A Greener Shade of Right

Who says conservatives can’t be conservationists?

| March / April 2003

Several years ago, at a conference for conservative college students, historian John Lukacs argued that Greens were the natural allies of the right. At the climax of his talk, he surveyed the young audience and magisterially proclaimed: “You cannot be conservative and be on the side of the concrete pourers and the cement mixers.” The students flocked around Lukacs after his talk.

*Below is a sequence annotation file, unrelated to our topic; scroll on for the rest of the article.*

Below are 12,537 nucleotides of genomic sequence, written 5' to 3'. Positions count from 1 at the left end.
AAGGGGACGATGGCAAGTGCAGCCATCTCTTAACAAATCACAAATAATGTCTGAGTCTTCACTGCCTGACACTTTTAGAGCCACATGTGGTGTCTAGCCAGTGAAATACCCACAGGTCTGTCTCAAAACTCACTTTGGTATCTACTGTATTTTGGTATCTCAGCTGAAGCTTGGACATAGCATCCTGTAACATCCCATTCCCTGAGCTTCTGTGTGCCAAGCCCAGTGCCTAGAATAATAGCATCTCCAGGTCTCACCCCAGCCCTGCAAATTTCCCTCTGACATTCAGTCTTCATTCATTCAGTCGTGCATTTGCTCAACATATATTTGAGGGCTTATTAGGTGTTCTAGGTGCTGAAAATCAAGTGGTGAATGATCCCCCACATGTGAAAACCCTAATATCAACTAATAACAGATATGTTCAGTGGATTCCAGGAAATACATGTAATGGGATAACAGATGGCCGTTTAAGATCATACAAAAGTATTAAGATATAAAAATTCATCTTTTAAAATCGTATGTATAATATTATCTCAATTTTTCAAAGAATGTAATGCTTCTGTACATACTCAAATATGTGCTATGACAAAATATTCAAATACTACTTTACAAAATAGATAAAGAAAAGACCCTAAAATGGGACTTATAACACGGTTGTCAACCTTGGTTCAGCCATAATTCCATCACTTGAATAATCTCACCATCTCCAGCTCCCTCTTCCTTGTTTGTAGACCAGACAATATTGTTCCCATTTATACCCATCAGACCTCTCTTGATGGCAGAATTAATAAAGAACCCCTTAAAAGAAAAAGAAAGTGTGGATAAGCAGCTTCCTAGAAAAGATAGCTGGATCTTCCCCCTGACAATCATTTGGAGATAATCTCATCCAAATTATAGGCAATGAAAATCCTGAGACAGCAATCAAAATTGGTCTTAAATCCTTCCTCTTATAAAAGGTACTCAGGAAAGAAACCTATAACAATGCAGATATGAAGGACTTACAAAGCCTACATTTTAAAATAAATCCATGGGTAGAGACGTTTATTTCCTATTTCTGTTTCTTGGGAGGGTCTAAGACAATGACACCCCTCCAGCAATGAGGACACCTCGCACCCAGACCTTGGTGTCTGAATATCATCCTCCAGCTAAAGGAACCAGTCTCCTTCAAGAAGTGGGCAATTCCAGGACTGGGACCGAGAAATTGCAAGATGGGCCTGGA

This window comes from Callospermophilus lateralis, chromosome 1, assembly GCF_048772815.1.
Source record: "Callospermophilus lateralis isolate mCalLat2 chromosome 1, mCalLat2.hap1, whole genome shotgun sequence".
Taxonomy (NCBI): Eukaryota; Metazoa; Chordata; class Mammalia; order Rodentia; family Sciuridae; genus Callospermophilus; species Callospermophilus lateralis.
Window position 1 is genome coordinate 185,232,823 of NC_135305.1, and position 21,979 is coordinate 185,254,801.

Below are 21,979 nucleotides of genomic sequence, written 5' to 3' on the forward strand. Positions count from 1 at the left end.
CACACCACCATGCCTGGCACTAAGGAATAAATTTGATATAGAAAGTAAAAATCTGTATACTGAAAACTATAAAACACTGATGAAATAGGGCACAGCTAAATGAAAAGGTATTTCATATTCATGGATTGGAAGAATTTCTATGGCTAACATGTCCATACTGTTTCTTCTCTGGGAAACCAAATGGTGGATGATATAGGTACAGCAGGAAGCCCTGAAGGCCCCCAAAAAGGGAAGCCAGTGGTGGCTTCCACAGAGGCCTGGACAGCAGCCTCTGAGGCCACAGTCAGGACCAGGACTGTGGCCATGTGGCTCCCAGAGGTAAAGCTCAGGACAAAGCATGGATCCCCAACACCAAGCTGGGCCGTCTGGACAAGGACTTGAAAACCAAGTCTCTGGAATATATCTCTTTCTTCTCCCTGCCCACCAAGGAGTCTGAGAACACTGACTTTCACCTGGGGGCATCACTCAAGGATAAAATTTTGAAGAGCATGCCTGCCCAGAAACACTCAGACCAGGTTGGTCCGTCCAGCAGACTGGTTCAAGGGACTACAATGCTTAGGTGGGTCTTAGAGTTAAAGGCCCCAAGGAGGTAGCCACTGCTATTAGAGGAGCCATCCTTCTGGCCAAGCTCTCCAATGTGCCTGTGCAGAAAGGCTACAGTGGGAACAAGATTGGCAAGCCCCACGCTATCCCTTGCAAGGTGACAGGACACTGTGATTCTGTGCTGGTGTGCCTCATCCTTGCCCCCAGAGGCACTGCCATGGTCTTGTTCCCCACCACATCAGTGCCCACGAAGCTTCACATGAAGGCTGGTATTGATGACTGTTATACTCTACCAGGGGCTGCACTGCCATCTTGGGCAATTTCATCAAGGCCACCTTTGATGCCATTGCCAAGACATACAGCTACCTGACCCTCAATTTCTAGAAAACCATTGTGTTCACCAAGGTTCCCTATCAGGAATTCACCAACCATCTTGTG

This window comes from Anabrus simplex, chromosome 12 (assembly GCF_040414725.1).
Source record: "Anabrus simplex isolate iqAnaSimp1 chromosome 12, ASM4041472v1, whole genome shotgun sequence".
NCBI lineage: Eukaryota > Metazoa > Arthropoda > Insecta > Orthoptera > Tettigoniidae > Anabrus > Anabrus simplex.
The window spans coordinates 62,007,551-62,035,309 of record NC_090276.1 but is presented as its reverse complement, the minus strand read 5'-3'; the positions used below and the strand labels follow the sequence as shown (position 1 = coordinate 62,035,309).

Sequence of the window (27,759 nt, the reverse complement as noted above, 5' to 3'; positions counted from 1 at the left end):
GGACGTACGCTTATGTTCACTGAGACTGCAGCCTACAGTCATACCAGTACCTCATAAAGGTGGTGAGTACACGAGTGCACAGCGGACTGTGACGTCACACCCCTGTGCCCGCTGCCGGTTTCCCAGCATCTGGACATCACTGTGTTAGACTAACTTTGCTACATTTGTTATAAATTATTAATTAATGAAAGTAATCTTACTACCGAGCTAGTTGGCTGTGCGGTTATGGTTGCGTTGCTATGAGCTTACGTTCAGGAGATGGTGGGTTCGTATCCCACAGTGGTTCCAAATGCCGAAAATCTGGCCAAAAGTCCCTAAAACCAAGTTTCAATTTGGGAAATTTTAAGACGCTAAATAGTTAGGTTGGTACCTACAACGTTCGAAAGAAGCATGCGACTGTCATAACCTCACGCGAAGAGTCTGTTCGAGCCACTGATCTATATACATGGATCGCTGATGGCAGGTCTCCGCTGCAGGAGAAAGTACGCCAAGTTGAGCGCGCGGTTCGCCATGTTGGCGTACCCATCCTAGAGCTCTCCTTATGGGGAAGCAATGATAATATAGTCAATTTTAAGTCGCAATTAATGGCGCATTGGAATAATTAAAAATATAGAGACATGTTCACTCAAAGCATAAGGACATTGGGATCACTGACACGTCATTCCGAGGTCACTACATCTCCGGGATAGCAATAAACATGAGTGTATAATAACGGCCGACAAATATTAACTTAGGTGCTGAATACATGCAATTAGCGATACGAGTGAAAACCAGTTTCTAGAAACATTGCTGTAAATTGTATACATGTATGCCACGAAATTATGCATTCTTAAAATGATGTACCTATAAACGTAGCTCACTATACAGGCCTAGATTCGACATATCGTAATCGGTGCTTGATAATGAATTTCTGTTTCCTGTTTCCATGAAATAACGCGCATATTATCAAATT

You might not know it from the exhibit tables at most conservative gatherings, stacked as they are with explicitly anti-environmental flyers, articles, and books, but America’s conservative movement was once intimately linked with conservation. The influential conservative thinker Russell Kirk wrote warmly about Rachel Carson’s Silent Spring when it was published in 1962 and frequently held forth on the dangers of pesticides, the protection of endangered species, and the preservation of farmland. In fact, a near-apocalyptic tone suffused the environmental writing of many conservatives during the first decades after World War II. So, how did we get from there to where we are now, with environmentalists firmly established as the favorite whipping boys of conservative intellectuals, pundits, and politicians?